I like to plant something new every year and chickpeas it will be next year. I did not know about black chickpeas nor that chickpea leaves are edible, learnt something new, thanks. Your soup/stew looks very comforting.

    • comment-avatar
      Balvinder September 25, 2014 (1:55 pm)

      They are actually not black but dark brown in color, In punjabi we call it black chickpeas or desi chickpeas. You can grow whichever you want black or beige. Yes, the chickpea leaves are very much edible. Many thanks Norma, I love your garden blog.

  • comment-avatar
    Choc Chip Uru September 23, 2014 (4:49 pm)

    My mum makes a very similar daal, it looks absolutely lovely 😀

    Choc Chip Uru

  • comment-avatar
    Monica September 24, 2014 (7:28 am)

    I don’t think we need to stick to seasons when it comes to posting delicious food! : ) I, for one, would be happy to eat this all year round, any time. I love this type of lentil stew. It is so comforting and tasty!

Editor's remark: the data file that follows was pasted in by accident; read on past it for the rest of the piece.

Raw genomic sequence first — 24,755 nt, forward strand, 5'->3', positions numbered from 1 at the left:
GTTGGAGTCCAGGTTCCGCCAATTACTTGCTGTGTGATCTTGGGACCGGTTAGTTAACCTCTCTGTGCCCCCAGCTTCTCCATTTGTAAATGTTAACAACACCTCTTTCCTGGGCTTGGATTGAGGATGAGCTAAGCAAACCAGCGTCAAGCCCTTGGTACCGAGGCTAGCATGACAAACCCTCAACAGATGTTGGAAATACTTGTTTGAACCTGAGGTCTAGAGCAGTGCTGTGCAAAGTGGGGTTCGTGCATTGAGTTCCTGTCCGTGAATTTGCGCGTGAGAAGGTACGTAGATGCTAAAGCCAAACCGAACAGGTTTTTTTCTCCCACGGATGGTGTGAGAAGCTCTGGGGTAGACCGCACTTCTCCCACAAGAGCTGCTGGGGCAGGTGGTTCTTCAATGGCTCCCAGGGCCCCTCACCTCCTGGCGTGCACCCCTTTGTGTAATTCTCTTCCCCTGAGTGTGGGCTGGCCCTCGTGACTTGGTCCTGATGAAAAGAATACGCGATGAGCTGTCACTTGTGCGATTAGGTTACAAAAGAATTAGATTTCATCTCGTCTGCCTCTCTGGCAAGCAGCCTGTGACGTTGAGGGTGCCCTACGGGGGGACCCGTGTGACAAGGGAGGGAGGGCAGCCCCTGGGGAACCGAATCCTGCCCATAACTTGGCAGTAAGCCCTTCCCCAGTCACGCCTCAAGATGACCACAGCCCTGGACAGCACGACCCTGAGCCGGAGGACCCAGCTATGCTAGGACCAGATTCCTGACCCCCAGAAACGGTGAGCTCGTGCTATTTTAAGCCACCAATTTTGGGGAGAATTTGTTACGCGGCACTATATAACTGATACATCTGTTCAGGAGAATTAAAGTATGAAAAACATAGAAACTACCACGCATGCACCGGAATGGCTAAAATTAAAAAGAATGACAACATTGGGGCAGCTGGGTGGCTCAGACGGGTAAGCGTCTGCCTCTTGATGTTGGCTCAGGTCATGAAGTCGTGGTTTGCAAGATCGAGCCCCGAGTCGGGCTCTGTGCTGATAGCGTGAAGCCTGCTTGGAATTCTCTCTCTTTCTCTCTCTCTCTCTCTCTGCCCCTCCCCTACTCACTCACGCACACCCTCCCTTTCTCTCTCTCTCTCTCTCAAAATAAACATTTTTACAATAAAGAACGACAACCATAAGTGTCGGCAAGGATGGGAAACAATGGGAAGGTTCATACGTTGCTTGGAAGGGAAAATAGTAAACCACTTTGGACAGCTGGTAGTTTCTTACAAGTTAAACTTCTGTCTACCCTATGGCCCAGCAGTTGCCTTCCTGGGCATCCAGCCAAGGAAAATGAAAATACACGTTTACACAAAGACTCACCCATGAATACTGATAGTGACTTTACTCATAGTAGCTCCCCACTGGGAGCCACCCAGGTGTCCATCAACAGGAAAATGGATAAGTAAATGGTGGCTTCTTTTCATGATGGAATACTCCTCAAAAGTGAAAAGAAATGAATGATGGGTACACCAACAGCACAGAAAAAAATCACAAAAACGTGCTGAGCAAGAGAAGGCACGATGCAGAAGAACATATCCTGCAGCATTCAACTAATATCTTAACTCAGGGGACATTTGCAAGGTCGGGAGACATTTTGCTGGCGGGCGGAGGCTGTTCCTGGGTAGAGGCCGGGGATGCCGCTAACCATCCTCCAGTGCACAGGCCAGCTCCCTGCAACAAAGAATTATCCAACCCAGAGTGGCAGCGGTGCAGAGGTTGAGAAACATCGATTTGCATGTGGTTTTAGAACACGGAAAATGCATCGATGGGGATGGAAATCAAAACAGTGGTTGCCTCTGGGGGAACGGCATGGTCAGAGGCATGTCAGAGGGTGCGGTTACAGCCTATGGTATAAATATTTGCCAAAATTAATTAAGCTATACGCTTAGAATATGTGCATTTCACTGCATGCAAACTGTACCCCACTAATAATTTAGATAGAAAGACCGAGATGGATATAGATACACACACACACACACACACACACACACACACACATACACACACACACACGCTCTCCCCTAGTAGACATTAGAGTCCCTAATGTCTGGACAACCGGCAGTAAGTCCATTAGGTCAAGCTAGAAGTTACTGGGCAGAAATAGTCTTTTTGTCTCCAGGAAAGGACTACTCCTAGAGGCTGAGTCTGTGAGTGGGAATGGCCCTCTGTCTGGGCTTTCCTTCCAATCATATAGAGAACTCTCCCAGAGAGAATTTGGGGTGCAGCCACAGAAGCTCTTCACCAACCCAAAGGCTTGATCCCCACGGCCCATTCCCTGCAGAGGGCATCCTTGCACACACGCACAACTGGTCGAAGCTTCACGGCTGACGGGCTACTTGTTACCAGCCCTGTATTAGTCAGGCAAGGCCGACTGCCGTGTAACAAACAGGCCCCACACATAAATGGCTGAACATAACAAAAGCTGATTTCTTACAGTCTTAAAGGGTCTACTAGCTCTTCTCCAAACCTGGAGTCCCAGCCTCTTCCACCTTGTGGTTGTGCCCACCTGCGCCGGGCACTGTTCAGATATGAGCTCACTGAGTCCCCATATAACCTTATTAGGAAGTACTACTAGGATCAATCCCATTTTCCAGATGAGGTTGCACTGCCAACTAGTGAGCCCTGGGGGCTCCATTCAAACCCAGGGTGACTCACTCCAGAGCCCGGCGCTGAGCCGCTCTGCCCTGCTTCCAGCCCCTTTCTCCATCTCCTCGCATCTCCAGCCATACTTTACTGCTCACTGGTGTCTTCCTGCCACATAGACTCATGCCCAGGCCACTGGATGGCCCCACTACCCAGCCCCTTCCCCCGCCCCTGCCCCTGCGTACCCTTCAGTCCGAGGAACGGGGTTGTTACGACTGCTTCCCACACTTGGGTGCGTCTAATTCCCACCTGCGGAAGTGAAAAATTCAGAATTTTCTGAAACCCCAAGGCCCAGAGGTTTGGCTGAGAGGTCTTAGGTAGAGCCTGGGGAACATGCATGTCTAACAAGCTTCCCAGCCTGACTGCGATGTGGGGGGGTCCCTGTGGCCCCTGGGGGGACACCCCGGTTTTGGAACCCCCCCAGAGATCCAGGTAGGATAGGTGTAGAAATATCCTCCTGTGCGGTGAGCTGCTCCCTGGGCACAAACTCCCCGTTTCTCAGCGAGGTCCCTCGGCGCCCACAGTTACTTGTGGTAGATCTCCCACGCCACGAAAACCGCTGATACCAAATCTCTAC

• comment-avatar
      Balvinder September 25, 2014 (2:04 pm)

      Actually Monica, Chickpea leaves in India are available only in winters hence this dish is made in winters otherwise I don’t mind having it even in decent weather. Thanks for appreciating!

  • comment-avatar
    Sridevi Ravi September 25, 2014 (9:19 am)

    It’s a news that these leaves could be cooked. Never tasted it but I can quite digest the idea and imagine the taste. Such a lovely recipe. Next season I am planting some chickpeas just to make this dish…if they survive the bunny bites!

    • comment-avatar
      Balvinder September 25, 2014 (2:10 pm)

      Of course they can be cooked and can be eaten raw too. With attractive green foliage and pods hanging like bells it’s pretty fabulous plant to grow.